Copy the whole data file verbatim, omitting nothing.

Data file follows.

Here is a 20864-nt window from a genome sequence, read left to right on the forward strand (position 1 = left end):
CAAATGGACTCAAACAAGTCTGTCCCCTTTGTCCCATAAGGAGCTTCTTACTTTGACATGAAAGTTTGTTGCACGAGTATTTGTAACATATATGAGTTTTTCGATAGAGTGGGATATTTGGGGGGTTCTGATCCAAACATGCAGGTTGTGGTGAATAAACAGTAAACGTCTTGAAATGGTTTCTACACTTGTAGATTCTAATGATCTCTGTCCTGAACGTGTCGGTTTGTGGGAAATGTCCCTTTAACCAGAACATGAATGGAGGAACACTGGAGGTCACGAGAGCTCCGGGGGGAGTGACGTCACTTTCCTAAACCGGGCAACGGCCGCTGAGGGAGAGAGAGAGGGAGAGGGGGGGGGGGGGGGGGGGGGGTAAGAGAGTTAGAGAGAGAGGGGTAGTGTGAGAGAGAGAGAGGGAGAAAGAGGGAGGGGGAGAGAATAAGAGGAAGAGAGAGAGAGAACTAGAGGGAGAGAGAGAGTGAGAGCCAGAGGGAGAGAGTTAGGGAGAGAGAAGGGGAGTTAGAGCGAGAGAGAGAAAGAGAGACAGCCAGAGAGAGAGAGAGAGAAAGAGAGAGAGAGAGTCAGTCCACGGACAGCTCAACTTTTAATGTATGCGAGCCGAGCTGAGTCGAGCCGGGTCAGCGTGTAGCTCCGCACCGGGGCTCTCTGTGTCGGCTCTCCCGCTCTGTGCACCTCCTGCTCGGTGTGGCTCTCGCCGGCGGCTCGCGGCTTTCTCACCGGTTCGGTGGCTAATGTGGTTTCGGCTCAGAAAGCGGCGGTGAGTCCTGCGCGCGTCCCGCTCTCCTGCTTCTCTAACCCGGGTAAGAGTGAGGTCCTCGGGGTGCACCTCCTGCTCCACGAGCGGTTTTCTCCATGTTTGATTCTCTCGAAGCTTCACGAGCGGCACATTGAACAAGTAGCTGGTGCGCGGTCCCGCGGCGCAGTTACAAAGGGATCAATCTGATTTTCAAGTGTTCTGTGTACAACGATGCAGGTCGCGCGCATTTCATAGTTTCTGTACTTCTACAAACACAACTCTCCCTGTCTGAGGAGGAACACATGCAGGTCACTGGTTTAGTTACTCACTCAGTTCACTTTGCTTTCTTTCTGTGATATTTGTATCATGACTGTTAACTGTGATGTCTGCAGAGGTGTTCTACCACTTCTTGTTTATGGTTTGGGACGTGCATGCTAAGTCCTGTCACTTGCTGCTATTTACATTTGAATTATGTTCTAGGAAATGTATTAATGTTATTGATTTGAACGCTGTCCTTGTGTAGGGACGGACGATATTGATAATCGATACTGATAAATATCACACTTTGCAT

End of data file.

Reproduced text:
Here is a 20864-nt window from a genome sequence, read left to right on the forward strand (position 1 = left end):
CAAATGGACTCAAACAAGTCTGTCCCCTTTGTCCCATAAGGAGCTTCTTACTTTGACATGAAAGTTTGTTGCACGAGTATTTGTAACATATATGAGTTTTTCGATAGAGTGGGATATTTGGGGGGTTCTGATCCAAACATGCAGGTTGTGGTGAATAAACAGTAAACGTCTTGAAATGGTTTCTACACTTGTAGATTCTAATGATCTCTGTCCTGAACGTGTCGGTTTGTGGGAAATGTCCCTTTAACCAGAACATGAATGGAGGAACACTGGAGGTCACGAGAGCTCCGGGGGGAGTGACGTCACTTTCCTAAACCGGGCAACGGCCGCTGAGGGAGAGAGAGAGGGAGAGGGGGGGGGGGGGGGGGGGGGGTAAGAGAGTTAGAGAGAGAGGGGTAGTGTGAGAGAGAGAGAGGGAGAAAGAGGGAGGGGGAGAGAATAAGAGGAAGAGAGAGAGAGAACTAGAGGGAGAGAGAGAGTGAGAGCCAGAGGGAGAGAGTTAGGGAGAGAGAAGGGGAGTTAGAGCGAGAGAGAGAAAGAGAGACAGCCAGAGAGAGAGAGAGAGAAAGAGAGAGAGAGAGTCAGTCCACGGACAGCTCAACTTTTAATGTATGCGAGCCGAGCTGAGTCGAGCCGGGTCAGCGTGTAGCTCCGCACCGGGGCTCTCTGTGTCGGCTCTCCCGCTCTGTGCACCTCCTGCTCGGTGTGGCTCTCGCCGGCGGCTCGCGGCTTTCTCACCGGTTCGGTGGCTAATGTGGTTTCGGCTCAGAAAGCGGCGGTGAGTCCTGCGCGCGTCCCGCTCTCCTGCTTCTCTAACCCGGGTAAGAGTGAGGTCCTCGGGGTGCACCTCCTGCTCCACGAGCGGTTTTCTCCATGTTTGATTCTCTCGAAGCTTCACGAGCGGCACATTGAACAAGTAGCTGGTGCGCGGTCCCGCGGCGCAGTTACAAAGGGATCAATCTGATTTTCAAGTGTTCTGTGTACAACGATGCAGGTCGCGCGCATTTCATAGTTTCTGTACTTCTACAAACACAACTCTCCCTGTCTGAGGAGGAACACATGCAGGTCACTGGTTTAGTTACTCACTCAGTTCACTTTGCTTTCTTTCTGTGATATTTGTATCATGACTGTTAACTGTGATGTCTGCAGAGGTGTTCTACCACTTCTTGTTTATGGTTTGGGACGTGCATGCTAAGTCCTGTCACTTGCTGCTATTTACATTTGAATTATGTTCTAGGAAATGTATTAATGTTATTGATTTGAACGCTGTCCTTGTGTAGGGACGGACGATATTGATAATCGATACTGATAAATATCACACTTTGCAT